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Express a Function in Terms of Another Function

Date: 09/18/97 at 13:29:20
From: Migdalia Anes
Subject: Expressing a function in terms of another function

The altitude perpendicular to the hypotenuse of a right triangle is 
12 cm. Express the length of the hypotenuse in terms of the perimeter.

I tried lots of things, but they're wrong. I really don't know how to 
get it! 

Date: 09/24/97 at 17:08:08
From: Doctor Rob
Subject: Re: Expressing a function in terms of another function

Draw a diagram of a right triangle with hypotenuse h, perimeter p, 
and one leg x, other leg p-h-x:

             / |
            /  |
           /   |
          /    |
       h /     | p-h-x
        /      |
       /       |
      /`-.12   |
     /    `-.  |

Applying the Pythagorean Theorem to the small triangles gives the two
parts of the hypotenuse as Sqrt[x^2-144] and Sqrt[(p-h-x)^2-144].  
Their sum must be h. The Pythagorean Theorem on the large triangle 
gives another equation.  Together we have:

   x^2 + (p-h-x)^2 = h^2,
   h = Sqrt[x^2-144] + Sqrt[(p-h-x)^2-144].

To remove the radicals from the second equation, rewrite it as

   h - Sqrt[x^2-144] = Sqrt[(p-h-x)^2-144],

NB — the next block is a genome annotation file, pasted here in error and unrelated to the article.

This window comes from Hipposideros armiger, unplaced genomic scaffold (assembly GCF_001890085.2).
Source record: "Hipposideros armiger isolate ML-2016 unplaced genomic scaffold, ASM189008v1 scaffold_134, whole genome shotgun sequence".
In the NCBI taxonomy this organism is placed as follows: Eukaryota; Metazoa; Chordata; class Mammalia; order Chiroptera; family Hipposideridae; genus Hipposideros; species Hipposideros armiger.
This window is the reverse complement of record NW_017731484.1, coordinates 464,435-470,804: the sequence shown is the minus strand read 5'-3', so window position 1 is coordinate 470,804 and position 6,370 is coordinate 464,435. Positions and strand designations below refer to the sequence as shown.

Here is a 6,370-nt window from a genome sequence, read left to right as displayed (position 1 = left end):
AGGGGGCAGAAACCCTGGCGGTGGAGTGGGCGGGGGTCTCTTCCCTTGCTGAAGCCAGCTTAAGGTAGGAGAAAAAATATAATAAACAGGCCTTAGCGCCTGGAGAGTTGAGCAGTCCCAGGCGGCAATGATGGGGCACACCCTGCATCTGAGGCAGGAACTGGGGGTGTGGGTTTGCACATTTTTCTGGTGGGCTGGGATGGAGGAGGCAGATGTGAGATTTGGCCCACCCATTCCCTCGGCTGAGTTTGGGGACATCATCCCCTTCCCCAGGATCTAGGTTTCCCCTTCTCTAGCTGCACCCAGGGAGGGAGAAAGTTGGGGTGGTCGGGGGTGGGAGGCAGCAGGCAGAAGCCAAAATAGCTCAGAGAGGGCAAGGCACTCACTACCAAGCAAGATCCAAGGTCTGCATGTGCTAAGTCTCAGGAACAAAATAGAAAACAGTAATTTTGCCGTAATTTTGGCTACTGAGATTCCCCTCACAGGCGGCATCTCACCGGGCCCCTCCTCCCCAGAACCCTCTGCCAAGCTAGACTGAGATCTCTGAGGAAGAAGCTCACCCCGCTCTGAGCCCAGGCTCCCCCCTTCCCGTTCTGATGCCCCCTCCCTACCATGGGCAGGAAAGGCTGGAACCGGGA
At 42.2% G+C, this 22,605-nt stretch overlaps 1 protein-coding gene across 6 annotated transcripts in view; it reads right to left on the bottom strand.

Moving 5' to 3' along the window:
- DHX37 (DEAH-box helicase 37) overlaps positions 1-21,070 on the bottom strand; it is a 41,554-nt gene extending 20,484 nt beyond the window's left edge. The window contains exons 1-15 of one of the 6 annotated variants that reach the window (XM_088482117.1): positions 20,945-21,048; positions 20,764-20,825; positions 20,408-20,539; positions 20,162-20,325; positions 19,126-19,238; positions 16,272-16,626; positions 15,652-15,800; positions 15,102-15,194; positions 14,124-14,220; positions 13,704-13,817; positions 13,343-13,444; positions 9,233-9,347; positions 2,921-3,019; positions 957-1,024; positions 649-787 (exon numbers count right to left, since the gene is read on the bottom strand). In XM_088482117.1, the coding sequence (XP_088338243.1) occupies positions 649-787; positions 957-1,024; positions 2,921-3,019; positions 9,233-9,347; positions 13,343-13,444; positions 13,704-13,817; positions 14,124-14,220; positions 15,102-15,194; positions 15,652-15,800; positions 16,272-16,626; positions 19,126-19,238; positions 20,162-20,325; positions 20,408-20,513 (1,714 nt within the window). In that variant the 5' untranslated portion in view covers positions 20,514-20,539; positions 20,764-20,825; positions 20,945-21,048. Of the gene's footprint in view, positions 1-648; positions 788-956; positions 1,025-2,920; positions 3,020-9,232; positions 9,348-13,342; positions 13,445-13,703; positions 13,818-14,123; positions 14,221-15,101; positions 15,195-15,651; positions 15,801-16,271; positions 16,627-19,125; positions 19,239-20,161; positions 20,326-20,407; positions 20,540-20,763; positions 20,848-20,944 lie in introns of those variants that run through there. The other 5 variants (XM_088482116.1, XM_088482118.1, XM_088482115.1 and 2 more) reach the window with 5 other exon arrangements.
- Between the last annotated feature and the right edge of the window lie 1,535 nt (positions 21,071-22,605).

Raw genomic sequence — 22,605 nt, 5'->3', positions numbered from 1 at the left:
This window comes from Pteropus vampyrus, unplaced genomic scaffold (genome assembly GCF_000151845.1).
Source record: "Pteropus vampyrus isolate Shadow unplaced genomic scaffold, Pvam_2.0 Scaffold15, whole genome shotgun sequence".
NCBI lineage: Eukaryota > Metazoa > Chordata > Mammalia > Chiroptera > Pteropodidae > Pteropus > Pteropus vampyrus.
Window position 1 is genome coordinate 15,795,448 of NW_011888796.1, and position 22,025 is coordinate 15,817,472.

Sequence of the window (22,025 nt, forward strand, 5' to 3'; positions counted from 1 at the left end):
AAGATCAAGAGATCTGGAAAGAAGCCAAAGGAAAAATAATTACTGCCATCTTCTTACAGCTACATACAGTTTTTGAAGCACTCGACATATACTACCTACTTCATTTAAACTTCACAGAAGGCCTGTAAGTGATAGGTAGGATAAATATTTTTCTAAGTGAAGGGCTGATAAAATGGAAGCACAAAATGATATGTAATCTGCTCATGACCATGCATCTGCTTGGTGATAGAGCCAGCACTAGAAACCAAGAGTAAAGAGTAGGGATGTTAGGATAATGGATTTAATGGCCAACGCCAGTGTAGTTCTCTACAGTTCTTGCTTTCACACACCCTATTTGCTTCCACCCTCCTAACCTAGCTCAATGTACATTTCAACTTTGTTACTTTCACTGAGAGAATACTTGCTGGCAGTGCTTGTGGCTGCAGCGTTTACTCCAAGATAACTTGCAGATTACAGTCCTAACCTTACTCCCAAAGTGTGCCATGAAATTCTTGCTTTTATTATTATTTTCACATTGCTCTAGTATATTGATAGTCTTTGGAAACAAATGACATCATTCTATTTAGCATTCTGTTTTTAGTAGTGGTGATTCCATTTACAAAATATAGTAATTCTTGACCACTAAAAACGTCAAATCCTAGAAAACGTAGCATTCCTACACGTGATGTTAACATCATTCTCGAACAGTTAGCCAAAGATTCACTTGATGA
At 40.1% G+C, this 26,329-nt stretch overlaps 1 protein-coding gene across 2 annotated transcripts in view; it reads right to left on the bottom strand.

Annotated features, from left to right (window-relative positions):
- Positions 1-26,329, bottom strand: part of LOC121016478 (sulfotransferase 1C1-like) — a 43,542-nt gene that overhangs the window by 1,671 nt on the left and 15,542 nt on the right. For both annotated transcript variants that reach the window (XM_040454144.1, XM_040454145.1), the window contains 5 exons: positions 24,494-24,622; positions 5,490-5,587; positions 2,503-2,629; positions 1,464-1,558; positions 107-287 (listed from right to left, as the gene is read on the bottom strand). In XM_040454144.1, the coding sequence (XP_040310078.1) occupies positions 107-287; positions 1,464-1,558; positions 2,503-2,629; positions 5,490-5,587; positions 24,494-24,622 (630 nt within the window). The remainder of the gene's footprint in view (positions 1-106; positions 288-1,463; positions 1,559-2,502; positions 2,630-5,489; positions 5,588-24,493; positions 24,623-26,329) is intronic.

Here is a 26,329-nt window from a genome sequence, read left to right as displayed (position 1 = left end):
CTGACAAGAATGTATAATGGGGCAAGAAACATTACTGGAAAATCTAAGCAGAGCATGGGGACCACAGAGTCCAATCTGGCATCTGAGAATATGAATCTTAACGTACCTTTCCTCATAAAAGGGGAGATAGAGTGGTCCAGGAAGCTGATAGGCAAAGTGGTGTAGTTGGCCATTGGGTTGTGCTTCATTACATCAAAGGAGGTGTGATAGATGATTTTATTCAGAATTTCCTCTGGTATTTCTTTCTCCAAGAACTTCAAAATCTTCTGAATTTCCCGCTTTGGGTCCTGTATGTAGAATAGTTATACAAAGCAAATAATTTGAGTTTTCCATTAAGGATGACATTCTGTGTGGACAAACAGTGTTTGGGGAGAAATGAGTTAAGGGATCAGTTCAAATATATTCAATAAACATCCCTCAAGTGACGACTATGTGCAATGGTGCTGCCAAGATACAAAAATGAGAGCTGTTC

and square both sides:

   h^2 - 2*h*Sqrt[x^2-144] + x^2 - 144 = (p-h-x)^2 - 144.

Add 144 to both sides, and replace (p-h-x)^2 by h^2 - x^2 from the 
first equation.

   h^2 - 2*h*Sqrt[x^2-144] + x^2 = h^2 - x^2.

Isolating the radical on the right side, you get

   x^2 = h*Sqrt[x^2-144].

Now square both sides again, and the radicals disappear:

   x^4 = h^2*(x^2-144).

Combine this with the first equation, and you get the system

   x^4 - h^2*x^2 + 144*h^2 = 0,
   x^2 + (p-h-x)^2 - h^2 = 0.

You want to eliminate x from these equations, to get one equation 
involving h and p alone.  Expand the second equation:

   x^2 + p^2 + h^2 + x^2 - 2*h*p - 2*p*x + 2*h*x - h^2 = 0,
   2*x^2 + (2*h-2*p)*x + (p^2-2*h*p) = 0.

Find the quotient Q of the quartic polynomial divided by the quadratic 
one as polynomials in x. Subtract Q times the quadratic one from the 
quartic one. That will leave, fortuitously, a quadratic equation in h.  
Factor it, and set each factor linear in h equal to zero. These can be 
solved for h to give the desired expressions. 

Of course you have to check your answer, since squaring twice could 
have introduced spurious solutions! Actually, you can use the known 
fact that h < p/2 to throw out one of the solutions.

Once you find h in terms of p, there will be two values of x for each 
value of p, because we didn't specify if x was the longer leg or the 
shorter one. Thus x will be the root of a quadratic equation, namely 
the last one given above, with coefficients functions of p.

-Doctor Rob,  The Math Forum
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Associated Topics:
High School Functions

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